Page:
Review: Italy's Sound Exhibitions bring us five convincing contemporary funk/jazz-funk cuts courtesy of publicity-shy label regular Funk Windows. 'Agente 007' is a hazy, laidback affair with Hammonds, brass and funk guitar, 'Metrofunk' is a piano-led cut built for staring out of rain-streaked diner windows and, well, 'Film Funk', 'Solhl' and 'Soullight' continue in much the same vein! All five cuts share a cinematic, soundtrack-y feel (somewhere between Blaxploitation and 'Hill Street Blues') that means they're perhaps a little polite for rug-cutting purposes and so better suited to afternoon/bar play, but there's no doubting the craftsmanship involved.
Review: Three tracks of contemporary jazz-funk courtesy of the mysterious Funk Windows, an artist/band/producer with seemingly no online presence whatsoever but a string of releases on Italy's Sound Exhibitions to their name. 'Foonk' is a fast and furious workout whose virtuoso bassline comes accompanied by guitar chops that are redolent of early 80s Brit-funk (think Orange Juice or Pigbag), while 'Serious Groove II' is a more laidback affair that recalls the jazz-fusion of the late 70s. Completing the EP is 'Light', a contemplative number that could sneak its way into soul/R&B sets. The scorching 'Foonk' is the obvious pick for dancefloor play, but there's some fine musicianship on display here.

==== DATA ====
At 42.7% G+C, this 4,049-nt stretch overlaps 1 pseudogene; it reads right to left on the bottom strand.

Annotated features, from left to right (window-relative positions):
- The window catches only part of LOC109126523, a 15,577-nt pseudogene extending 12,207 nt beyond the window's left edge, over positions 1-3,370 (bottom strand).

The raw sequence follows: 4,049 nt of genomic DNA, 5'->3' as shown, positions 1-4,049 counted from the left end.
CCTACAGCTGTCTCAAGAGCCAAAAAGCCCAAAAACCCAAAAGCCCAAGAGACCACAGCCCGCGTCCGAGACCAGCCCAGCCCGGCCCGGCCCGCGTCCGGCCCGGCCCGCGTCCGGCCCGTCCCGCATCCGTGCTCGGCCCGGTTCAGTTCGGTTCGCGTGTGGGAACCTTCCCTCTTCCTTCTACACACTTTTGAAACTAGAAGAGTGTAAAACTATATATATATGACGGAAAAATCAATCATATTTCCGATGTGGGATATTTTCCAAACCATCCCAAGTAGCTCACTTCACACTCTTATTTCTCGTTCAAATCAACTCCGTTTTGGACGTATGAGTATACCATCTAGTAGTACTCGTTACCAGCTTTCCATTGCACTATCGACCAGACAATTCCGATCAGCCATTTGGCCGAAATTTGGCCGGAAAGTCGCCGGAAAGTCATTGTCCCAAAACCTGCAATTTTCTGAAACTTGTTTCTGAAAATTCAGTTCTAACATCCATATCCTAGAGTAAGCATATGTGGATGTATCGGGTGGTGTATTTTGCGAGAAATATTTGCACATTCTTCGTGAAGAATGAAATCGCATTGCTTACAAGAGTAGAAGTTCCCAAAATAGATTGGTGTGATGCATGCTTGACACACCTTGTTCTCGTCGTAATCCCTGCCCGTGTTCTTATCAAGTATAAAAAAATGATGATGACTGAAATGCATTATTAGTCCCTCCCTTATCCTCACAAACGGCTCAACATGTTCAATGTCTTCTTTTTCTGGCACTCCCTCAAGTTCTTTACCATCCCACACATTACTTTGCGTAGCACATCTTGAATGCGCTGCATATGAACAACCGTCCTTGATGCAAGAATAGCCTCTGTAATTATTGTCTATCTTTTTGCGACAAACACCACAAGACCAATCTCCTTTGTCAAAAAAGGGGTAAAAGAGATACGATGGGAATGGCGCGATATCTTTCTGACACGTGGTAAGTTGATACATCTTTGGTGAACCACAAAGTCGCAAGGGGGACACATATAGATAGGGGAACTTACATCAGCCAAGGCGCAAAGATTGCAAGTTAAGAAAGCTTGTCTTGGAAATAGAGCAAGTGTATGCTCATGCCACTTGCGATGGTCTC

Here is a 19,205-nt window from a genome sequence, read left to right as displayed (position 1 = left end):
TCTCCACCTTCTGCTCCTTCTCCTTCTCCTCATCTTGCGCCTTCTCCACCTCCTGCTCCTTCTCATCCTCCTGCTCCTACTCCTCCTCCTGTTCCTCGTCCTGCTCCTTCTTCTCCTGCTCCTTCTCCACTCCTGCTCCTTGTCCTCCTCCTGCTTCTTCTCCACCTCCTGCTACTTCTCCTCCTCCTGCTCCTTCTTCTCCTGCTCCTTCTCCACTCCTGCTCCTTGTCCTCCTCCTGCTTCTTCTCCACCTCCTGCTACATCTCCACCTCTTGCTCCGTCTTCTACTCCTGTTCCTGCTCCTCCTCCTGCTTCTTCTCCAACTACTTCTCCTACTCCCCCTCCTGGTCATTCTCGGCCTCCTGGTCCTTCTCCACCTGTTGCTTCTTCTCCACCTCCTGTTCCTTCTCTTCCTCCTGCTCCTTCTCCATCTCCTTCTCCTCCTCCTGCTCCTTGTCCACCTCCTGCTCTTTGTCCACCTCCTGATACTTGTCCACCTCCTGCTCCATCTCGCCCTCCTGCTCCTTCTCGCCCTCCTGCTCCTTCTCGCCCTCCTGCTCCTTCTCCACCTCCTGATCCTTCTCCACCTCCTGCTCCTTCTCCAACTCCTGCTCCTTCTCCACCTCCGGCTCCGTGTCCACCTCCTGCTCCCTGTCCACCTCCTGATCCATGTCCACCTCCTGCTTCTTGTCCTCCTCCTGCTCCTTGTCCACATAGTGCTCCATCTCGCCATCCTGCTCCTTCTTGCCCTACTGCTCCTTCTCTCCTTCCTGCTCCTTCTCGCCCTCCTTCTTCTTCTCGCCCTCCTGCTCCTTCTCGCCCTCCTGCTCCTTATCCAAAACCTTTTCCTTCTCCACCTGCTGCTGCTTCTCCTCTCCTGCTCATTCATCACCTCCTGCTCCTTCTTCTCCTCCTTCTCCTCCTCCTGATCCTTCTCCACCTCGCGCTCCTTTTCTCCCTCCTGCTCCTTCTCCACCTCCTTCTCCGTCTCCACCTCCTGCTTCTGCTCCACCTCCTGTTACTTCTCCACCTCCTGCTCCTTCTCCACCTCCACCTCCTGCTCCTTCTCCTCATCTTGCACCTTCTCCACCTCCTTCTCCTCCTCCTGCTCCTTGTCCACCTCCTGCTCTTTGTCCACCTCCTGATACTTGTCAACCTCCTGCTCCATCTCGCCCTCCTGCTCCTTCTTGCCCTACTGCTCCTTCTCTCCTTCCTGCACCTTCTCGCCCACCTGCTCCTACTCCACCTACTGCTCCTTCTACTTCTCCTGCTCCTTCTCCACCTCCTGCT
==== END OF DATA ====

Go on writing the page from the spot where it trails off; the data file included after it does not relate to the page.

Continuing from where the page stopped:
Review: Funk Windows' true identity is shrouded in mystery, but he has a string of EPs exploring retro funk and soul territories to his name. On this latest offering he's wearing late 70s/early 80s jazz-funk and electrofunk influences proudly on his sleeve, so think Zapp jamming with Spyro Gyra and you won't be too far off the mark! If you're looking to freshen up your funk sets and dodge the over-familiar, these five nuggets should do the job nicely, with the drums on 'We Funk' and the low-slung groove of 'Da Funk' particularly worthy of note - though with nary a vocal in sight, crossover potential's going to be limited.
Review: Like its predecessors, the third volume in Sound Exhibitions' "Africa Soul" series offers up a pleasingly listenable - and largely floor-friendly - mixture of fresh Afro-centric productions, re-edits, sneaky reworks and sample-heavy workouts. There's plenty to set the pulse racing throughout, from the deep, disco-tinged Afro-house warmth of DJ Moy's "Afro-Dancing" and the bassline-driven Afro-boogie funkiness of TJ Edit's "Baby Camon", to the wonderfully woozy and sun-kissed heaviness of Vito Lalinga's undeniably summery - and hard to pigeonhole - "New York City" and the sludgy, off-beat jazz-funk/deep disco fusion of M.A.D.Y's "Tipical". As the old clich? goes, this is genuinely "all killer, no filler".
Review: Italian groove fiends Sound Exhibition let loose with an obscenely fat collection of reworked past glories and the vibes extend in all directions as we're hurled head first into a disco frenzy. Highlights include Vito Lalinga taking The Broker's "To Day" to some far-out cosmic deserts, DJ Moy whipping up a laid back jazz wet dream on "Family Affair" and Vi Mode encouraging the smoochiest of sides of our personalities with the sleazy sultry sway on Ms Janette's "Down". Totally reworked, totally fresh, totally funky.